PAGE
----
Ten writers for children. All with something to say.


big and small

My first school visit was as a volunteer to my daughter's class. I learned quickly by watching faces what was interesting and what was boring. I dropped the boring bits and added more interesting bits.

The first school I visited where I was paid was the small town of Long Prairie, Minnesota. I asked students if they'd ever worked with an author. All of them raised their hands and described the piece they had written. I was amazed because they were high school seniors and the writer had come when they were in third grade. I realized then what a strong impression an author visit can have on students and know it's not always clear at the time which students are impacted the most.

I've done hundreds of author visits since then and I love going new places big and small. Yesterday I was in Decorah, Iowa and had a great time with 400 middle school students. Tomorrow, I am going to a high school specially designed for recent immigrants. Each school or library is an opportunity for me to learn more about where I am.

The people whose school and library visits I admire all love doing them. Each author or illustrator presents in a different way, but this love shows through. I also connect with students by letting them know that writing is hard work and that I struggle with some of the same things they do. They love seeing messy first drafts and rejection notes and I love showing them.

For me, school and library visits are one of the great joys of being a writer.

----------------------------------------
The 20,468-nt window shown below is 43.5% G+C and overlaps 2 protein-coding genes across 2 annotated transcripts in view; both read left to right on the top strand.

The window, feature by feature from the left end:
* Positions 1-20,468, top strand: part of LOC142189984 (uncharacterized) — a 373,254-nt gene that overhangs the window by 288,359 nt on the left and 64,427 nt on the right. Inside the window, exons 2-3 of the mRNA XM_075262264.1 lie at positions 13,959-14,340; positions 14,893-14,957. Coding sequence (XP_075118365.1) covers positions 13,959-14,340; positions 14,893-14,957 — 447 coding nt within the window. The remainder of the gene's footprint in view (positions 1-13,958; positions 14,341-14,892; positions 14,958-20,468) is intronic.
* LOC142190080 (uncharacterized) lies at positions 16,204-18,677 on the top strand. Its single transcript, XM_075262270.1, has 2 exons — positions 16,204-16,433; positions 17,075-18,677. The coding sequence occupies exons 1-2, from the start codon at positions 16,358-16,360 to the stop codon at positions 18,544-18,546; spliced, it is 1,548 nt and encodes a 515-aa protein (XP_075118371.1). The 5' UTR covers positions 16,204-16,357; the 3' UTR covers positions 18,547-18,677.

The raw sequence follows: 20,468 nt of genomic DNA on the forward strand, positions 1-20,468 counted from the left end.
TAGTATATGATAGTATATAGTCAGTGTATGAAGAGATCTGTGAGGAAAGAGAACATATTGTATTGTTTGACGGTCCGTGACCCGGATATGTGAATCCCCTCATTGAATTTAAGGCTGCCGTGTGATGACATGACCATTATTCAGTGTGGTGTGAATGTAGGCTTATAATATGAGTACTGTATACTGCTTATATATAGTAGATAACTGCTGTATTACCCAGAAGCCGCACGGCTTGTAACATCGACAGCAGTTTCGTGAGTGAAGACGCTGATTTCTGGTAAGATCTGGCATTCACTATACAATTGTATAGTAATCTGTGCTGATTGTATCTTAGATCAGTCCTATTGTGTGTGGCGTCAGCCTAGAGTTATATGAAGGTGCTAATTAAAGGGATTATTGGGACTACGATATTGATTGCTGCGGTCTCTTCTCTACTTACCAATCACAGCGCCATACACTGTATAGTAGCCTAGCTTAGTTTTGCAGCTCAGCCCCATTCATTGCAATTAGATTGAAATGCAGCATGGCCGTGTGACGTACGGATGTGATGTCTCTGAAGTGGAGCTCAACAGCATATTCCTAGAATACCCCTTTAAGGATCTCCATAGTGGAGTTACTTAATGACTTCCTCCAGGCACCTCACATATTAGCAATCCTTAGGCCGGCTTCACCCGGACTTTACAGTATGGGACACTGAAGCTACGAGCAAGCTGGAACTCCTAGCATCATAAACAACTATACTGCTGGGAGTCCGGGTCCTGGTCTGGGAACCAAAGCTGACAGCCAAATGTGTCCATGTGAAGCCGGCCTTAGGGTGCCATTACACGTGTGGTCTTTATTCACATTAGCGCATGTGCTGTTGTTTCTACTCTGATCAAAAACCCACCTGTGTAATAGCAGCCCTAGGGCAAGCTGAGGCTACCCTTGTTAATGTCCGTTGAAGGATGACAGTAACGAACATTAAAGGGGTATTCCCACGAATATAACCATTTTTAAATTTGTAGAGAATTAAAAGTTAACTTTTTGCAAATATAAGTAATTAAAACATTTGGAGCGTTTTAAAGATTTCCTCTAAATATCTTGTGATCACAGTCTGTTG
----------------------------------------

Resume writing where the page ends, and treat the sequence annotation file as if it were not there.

Edie Hemingway said...

It sounds as if you've had a wonderful variety of school visits, and how amazing to find a sign in the middle of the road, advertising your visit!

David LaRochelle said...

I have long admired the wide range of schools and populations you have visited, John. You are so very right about the impact that an author visit can have, and you don't always know which students will be impacted the most. I like the fact that as a visitor, I don't know which are the "good" students and the "bad" students, and so I don't have the same expectations that teachers have. I love it when a teacher tells me that a student who is usually unresponsive "blooms" during an author visit; an outsider can have that sort of impact on a class.

john said...

David, I agree totally. Recently I was told that a particular grade would have challenges paying attention and they turned out to be the most engaged group I had all day. I also love it when kids ask questions who usually don't raise their hands to participate.

Lauren said...

John, you are such a gift to all the different kinds of schools you visit. And I agree about the impact of an author's visit. Growing up, I never had an author visit, but when I think back to my years of elementary school, it is the string quartet that played, then explained about their instruments that I remember the most. Imagine the impact of an author's visit!

john said...

I totally agree Lauren.

Mark said...

A bit late in commenting, but I just want to say how cool it is that you are obviously following what Joseph Campbell called your "bliss." You're living your passion and making a profound difference in so many lives. Kudos to you, John.

And how weird is it that in 3rd grade Wilson Rawls came to my school to talk about Where the Red Fern Grows -- a seminal event in my life, and the one and only author visit of my youth!